Exploring the Paradox: New Report Analyzes Equity Gaps in Credit Completion for Adult Learners

October 20, 2021

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Title: Equity Paradoxes in The PLA Boost: Opportunity Unrealized for Some Students Despite the Potential for Improved Credit Completion

Author(s): Rebecca Klein-Collins, Peace Bransberger, & Patrick Lane

Source: CAEL & WICHE

The Council for Adult and Experiential Learning (CAEL), in partnership with the Western Interstate Commission for Higher Education (WICHE), recently released a new brief that investigated the gaps in equity surrounding prior learning assessment/credit for prior learning (PLA/CPL) for Black and lower-income adult students’ credential completion. As defined by the authors of the report, PLA/CPL are diverse approaches colleges and universities can assess learning outside of academic spaces and “grant college credit, certification, or advanced standing toward further education or training” (p. 3). In addition, the report features insightful considerations from interviewed PLA/CPL institutions regarding possible factors that could serve as barriers for the populations mentioned above and their credit attainment.

Key findings from this report include:

  • Black adult Pell Grant recipients displayed a greater-than-average completion boost from PLA/CPL programs compared to those without PLA/CPL.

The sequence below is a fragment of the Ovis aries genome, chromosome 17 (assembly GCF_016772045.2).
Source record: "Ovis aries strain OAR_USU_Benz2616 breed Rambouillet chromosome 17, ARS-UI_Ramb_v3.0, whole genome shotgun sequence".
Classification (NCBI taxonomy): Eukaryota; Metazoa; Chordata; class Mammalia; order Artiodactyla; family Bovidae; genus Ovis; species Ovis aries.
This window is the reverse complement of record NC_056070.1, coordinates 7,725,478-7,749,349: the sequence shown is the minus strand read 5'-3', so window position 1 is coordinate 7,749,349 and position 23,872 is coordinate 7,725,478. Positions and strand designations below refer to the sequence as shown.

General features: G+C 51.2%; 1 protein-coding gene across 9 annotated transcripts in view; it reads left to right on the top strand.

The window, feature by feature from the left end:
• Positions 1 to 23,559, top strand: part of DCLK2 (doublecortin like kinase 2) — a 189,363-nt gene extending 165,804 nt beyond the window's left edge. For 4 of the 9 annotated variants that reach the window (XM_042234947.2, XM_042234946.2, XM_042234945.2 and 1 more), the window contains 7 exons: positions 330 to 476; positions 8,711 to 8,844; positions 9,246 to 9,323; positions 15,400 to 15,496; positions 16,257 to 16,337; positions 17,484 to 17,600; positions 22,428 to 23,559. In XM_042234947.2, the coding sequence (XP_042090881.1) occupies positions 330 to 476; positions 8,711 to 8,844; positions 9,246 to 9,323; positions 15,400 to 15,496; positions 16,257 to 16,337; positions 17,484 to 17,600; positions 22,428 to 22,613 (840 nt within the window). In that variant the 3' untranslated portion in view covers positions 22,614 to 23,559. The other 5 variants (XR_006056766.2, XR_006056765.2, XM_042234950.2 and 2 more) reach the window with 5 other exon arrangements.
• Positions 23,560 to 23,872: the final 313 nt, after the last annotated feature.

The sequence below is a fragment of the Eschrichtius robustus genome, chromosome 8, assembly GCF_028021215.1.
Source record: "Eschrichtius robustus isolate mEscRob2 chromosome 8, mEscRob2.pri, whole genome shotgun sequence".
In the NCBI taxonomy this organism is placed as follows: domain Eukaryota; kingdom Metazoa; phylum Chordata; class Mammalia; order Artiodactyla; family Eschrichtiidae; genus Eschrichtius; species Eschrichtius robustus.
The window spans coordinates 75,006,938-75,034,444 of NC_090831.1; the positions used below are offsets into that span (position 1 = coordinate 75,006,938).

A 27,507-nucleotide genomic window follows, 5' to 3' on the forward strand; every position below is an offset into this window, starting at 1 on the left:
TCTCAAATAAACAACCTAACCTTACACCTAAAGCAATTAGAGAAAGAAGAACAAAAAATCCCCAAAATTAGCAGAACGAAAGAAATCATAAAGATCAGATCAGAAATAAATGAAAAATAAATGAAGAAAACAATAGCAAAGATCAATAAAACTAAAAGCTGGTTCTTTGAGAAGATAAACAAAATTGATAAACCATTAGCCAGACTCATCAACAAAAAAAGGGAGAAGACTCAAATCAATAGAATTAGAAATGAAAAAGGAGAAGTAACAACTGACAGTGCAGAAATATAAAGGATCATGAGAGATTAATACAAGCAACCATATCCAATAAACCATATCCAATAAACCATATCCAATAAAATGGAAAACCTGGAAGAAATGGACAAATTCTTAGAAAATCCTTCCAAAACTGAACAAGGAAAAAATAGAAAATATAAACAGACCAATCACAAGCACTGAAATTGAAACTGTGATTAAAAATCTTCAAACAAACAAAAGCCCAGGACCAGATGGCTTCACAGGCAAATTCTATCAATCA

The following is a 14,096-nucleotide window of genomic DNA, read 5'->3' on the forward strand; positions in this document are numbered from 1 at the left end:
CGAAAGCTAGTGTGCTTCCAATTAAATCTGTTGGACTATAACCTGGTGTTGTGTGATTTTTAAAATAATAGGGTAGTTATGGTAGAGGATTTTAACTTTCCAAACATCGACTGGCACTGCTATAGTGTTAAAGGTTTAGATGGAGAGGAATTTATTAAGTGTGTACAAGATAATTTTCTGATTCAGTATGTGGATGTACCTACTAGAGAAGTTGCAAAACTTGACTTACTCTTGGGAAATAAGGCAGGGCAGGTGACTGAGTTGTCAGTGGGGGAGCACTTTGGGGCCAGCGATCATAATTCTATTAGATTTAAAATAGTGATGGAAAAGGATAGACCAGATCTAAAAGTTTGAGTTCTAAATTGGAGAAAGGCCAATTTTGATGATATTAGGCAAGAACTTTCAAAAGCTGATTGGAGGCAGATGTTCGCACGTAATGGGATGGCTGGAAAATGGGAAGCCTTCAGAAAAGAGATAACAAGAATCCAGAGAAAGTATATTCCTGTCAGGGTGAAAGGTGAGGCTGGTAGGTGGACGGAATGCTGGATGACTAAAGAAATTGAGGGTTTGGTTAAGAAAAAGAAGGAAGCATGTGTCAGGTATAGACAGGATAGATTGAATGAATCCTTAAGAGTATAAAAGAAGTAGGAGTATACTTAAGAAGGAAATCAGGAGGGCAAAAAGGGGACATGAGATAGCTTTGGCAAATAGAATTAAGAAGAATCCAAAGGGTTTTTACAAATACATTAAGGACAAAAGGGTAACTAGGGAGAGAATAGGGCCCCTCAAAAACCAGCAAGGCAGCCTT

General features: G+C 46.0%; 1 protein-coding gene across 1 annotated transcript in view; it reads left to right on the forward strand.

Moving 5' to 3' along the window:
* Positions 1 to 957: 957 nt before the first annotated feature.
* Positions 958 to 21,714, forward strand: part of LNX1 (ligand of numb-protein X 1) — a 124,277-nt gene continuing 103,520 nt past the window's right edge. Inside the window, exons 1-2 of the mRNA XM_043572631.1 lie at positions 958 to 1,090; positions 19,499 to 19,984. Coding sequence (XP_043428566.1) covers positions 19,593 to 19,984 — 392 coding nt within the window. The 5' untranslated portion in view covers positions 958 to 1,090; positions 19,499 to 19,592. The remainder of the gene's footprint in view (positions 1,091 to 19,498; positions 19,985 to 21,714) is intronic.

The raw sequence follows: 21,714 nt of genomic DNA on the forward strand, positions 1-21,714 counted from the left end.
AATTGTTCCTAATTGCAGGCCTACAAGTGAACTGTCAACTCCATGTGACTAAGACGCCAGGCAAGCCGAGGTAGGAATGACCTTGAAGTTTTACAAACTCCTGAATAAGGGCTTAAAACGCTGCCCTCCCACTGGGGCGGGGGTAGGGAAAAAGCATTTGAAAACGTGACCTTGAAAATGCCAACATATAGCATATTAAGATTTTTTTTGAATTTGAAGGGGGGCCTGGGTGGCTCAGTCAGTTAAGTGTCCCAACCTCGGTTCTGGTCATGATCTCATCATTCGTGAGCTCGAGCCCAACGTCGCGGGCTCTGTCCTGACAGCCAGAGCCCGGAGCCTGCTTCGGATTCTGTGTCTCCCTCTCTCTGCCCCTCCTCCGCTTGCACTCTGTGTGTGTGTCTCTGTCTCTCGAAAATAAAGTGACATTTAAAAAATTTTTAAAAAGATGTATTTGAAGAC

• The lowest PLA/CPL credit rates were spotted among non-service-member adult students, which was especially true for Black non-service members who had the lowest PLA/CPL rate overall within this study.
  • Various factors such as out-of-pocket costs, antiquated policies and processes regarding recognized prior learning experiences, inadequate support and messaging around PLA/CPL, and lower self-efficacy among adult learners, specifically those for marginalized communities, can all be considered barriers to successfully navigating PLA/CPL.

The report also includes various recommendations that institutions can employ to ensure that PLA/CPL programs are accessible and equitable for all adult learners. Some recommendations include:

  • Provide financial support for low-income students that pursue PLA/CPL opportunities.
  • Improve and be intentional in communication to students about PLA/CPL.
  • Diversify PLA/CPL offerings for learning that appear in various occupations outside of managerial and white-collar jobs.

To read the full report, click here.

—Brianna C.J. Clark

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